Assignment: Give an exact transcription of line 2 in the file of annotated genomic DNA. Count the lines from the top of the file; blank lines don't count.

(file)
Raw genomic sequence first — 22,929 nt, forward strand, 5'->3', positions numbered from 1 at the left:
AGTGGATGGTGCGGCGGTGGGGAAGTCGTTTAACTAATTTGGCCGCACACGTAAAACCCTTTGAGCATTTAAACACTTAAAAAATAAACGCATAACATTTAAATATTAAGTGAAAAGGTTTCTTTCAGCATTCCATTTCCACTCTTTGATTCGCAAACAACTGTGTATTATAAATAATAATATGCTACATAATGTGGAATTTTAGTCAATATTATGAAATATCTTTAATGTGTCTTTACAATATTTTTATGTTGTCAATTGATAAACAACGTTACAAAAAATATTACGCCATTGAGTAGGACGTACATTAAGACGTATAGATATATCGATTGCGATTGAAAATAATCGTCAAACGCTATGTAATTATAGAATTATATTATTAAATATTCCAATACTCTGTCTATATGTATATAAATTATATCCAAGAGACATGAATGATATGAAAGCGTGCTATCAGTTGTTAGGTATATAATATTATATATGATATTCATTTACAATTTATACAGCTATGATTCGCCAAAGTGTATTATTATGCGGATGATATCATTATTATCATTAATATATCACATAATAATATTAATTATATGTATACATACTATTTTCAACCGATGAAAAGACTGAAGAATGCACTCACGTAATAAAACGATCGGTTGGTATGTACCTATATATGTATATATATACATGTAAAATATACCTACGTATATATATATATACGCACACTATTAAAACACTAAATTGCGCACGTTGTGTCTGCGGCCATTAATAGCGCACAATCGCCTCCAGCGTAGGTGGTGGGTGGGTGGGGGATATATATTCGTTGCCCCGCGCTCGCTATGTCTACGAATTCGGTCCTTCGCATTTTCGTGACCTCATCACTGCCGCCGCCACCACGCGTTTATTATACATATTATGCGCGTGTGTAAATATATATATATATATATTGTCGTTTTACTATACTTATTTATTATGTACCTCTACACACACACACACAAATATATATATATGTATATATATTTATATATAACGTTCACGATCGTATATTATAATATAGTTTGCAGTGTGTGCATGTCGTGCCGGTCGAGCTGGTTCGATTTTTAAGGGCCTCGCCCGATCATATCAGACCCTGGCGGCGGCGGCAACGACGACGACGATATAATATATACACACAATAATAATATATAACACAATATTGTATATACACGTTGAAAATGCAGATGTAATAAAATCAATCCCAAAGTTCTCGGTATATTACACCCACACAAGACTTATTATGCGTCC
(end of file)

AGTGGATGGTGCGGCGGTGGGGAAGTCGTTTAACTAATTTGGCCGCACACGTAAAACCCTTTGAGCATTTAAACACTTAAAAAATAAACGCATAACATTTAAATATTAAGTGAAAAGGTTTCTTTCAGCATTCCATTTCCACTCTTTGATTCGCAAACAACTGTGTATTATAAATAATAATATGCTACATAATGTGGAATTTTAGTCAATATTATGAAATATCTTTAATGTGTCTTTACAATATTTTTATGTTGTCAATTGATAAACAACGTTACAAAAAATATTACGCCATTGAGTAGGACGTACATTAAGACGTATAGATATATCGATTGCGATTGAAAATAATCGTCAAACGCTATGTAATTATAGAATTATATTATTAAATATTCCAATACTCTGTCTATATGTATATAAATTATATCCAAGAGACATGAATGATATGAAAGCGTGCTATCAGTTGTTAGGTATATAATATTATATATGATATTCATTTACAATTTATACAGCTATGATTCGCCAAAGTGTATTATTATGCGGATGATATCATTATTATCATTAATATATCACATAATAATATTAATTATATGTATACATACTATTTTCAACCGATGAAAAGACTGAAGAATGCACTCACGTAATAAAACGATCGGTTGGTATGTACCTATATATGTATATATATACATGTAAAATATACCTACGTATATATATATATACGCACACTATTAAAACACTAAATTGCGCACGTTGTGTCTGCGGCCATTAATAGCGCACAATCGCCTCCAGCGTAGGTGGTGGGTGGGTGGGGGATATATATTCGTTGCCCCGCGCTCGCTATGTCTACGAATTCGGTCCTTCGCATTTTCGTGACCTCATCACTGCCGCCGCCACCACGCGTTTATTATACATATTATGCGCGTGTGTAAATATATATATATATATATTGTCGTTTTACTATACTTATTTATTATGTACCTCTACACACACACACACAAATATATATATATGTATATATATTTATATATAACGTTCACGATCGTATATTATAATATAGTTTGCAGTGTGTGCATGTCGTGCCGGTCGAGCTGGTTCGATTTTTAAGGGCCTCGCCCGATCATATCAGACCCTGGCGGCGGCGGCAACGACGACGACGATATAATATATACACACAATAATAATATATAACACAATATTGTATATACACGTTGAAAATGCAGATGTAATAAAATCAATCCCAAAGTTCTCGGTATATTACACCCACACAAGACTTATTATGCGTCC